Why’s My One Year Old Throwing a Fit?

Is it because I’m a bad parent? No.
Is it because my child is trying to manipulate me? No.
Is it because they’re being naughty? No.

So what is it?

Brain development. Plain and simple.

A human is not born with a fully developed brain. A newborn is born with just what is needed to survive. The ability to regulate body temperature, cry to alert caregivers, and to breathe. They’re not even very good at regulating their own temperatures or breathing in the beginning. This is why skin to skin contact is so beneficial for newborns and premature babies. Being next to an adult helps them regulate all those things that they’re not able to regulate yet themselves.

Once they’ve conquered the ability to remain alive they’re on to the next level of development. Physical movement. Again their abilities in this area are less than stellar. Thus they need to be carried somehow. Baby carrier. Stroller. Once they’ve developed the ability to regulate their muscles and move they don’t need as much support anymore. (Although you still wouldn’t trust them to cut up their own toast with a sharp knife because their fine motor skills are still developing.)

Emotions. Same thing. As they are developing the child needs additional support and the proximity of an adult caregiver to help them self regulate. They might nurse, they might snuggle, they might bounce in the adult’s arms. This helps bring them back down as they are learning to deal with emotions.

Emotions become easier to cope with as the left side of the brain (logic) and the “upper” brain functions (self control and long term thinking) develop. The hemisphere of the brain dedicated to logic tends to develop slowly across childhood, and the “upper” functions? They’re not done developing until the child is in his or her 20’s.

So a one year old? They’re a small physically incapable human being that has most of the emotions of an adult and none of the logical ability or self control to manage those emotions. They also have no ability to communicate what they are thinking or feeling or to use words to express what they are feeling. What does that LOOK like? It looks like a screaming, flailing upset child. Aka a fit.

But we’re told as a society that when our child “throws a fit” we should isolate them and that they are “being manipulative”. So instead of providing our physical comfort to help them regulate we isolate them and get irritated because we are “being manipulated” and baby picks up on the irritation if it’s there. (I get irritated sometimes too even though I know all the science and facts and reasons.)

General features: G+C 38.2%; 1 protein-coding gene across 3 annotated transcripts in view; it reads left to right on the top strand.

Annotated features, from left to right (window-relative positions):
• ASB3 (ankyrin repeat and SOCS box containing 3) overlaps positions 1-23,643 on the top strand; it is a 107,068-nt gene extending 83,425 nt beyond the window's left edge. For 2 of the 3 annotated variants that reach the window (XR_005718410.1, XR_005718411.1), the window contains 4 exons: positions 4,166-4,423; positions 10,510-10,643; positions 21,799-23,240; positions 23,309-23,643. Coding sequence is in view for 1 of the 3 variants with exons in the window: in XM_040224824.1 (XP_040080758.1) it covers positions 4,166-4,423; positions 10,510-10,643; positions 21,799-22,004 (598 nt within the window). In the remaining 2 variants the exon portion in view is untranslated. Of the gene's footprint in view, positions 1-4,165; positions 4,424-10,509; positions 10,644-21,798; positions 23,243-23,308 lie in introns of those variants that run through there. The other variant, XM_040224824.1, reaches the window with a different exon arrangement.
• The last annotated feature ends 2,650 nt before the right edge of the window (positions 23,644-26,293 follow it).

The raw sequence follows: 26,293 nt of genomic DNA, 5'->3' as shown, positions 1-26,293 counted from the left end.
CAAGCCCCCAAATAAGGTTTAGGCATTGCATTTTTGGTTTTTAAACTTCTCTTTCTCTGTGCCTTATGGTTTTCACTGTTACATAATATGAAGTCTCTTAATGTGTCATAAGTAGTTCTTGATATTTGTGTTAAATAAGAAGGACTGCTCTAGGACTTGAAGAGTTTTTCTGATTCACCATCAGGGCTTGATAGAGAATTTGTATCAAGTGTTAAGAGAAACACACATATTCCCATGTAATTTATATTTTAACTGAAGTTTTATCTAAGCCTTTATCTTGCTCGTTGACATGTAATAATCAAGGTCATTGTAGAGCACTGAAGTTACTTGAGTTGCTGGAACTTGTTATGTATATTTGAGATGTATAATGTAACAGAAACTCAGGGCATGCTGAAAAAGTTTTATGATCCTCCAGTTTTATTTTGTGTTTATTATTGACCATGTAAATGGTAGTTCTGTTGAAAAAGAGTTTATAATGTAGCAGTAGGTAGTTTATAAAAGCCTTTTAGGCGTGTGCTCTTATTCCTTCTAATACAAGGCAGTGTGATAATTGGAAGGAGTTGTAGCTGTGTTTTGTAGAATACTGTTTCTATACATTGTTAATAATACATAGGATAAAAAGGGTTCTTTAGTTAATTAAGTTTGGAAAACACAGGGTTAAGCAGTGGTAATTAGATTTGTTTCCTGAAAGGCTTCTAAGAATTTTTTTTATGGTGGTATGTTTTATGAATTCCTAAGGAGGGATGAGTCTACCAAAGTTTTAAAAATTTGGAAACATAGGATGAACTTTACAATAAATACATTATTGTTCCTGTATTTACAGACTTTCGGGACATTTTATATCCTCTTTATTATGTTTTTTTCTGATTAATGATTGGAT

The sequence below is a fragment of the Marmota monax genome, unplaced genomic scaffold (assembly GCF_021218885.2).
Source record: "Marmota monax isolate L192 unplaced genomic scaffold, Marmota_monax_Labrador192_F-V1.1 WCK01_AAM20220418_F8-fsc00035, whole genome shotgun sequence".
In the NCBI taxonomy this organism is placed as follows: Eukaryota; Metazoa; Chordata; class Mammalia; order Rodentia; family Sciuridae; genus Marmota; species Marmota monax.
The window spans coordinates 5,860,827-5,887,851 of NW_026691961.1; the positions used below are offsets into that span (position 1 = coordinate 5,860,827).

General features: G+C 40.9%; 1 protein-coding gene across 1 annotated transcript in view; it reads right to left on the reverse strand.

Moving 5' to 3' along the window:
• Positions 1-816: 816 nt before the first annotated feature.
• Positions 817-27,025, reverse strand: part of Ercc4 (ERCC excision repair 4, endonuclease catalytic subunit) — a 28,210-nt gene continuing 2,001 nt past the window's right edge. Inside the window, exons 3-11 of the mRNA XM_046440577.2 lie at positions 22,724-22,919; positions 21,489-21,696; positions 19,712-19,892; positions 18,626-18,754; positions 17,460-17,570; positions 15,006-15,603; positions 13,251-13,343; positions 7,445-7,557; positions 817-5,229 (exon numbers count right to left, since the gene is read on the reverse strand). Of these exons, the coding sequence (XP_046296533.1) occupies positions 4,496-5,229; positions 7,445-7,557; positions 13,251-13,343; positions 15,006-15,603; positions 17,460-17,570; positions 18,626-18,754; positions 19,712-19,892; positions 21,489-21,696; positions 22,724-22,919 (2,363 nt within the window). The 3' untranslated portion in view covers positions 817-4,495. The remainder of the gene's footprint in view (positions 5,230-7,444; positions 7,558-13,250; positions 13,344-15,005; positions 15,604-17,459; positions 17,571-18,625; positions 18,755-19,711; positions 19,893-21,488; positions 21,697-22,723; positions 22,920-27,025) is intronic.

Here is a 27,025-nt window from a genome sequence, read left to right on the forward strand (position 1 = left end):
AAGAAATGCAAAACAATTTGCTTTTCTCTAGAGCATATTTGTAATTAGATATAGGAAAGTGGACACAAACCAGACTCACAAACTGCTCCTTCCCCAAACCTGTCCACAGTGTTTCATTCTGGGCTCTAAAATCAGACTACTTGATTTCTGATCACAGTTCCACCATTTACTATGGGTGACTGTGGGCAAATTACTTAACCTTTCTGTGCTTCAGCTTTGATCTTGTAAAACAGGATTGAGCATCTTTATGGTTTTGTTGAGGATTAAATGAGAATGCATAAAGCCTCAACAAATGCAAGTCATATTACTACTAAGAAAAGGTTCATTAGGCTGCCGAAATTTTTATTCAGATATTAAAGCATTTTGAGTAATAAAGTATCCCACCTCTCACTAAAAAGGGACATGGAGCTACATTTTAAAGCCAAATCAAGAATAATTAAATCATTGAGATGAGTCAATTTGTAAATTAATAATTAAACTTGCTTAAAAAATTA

So not only is baby upset that their entire world just broke (they lack the understanding of context and the fact that a broken piece of bread isn’t equal to death and doom and destruction) but NOW their caregiver is angry or upset and may be avoiding them.

Look at adults and how adults handle strong overwhelming emotions. We have words. We have context. We have a pretty decent ability to understand the “scale” of things. Our brains are fully developed and we have the CAPACITY to self regulate. Adults sometimes break things. They experience road rage. They become irrational. Doubt that? Look at your emotional state when your child is throwing a tantrum. Are you the paragon of even temperament and inner peace? Or do you sometimes have a VERY HARD TIME COPING?

Understanding what helps US cope can help us help our children cope.

Feeling supported, feeling listened to, being given the space for the emotional storm to pass, being held in a comfortable calm set of supportive arms, not being yelled at, not being treated as though your emotions are manipulative, being given coping tools, having words put to your experiences, developing an understanding of how things work, being able to communicate, not feeling dismissed, having a “full cup” emotionally, not being bored, not being overstimulate, not being overtired, not being hungry, not being stressed out, etc.

Is life perfect? No. But we can try and understand how to create an environment that doesn’t over-reach our child’s abilities to self regulate. And if our toddler throws a fit? We can recognize it for what it is. Overwhelm. It’s simply no different from when a toddler tries to run and does a face-plant instead.

They’re still developing the emotional ability to cope with life.

2 thoughts on “Why’s My One Year Old Throwing a Fit?

  1. Awesome article! Every parent should read this. My wife passed this to me and she’s never let me down with a bad article. It’s funny when you mentioned the face-plant. Our 1.5 year old is already a stunt double lol.

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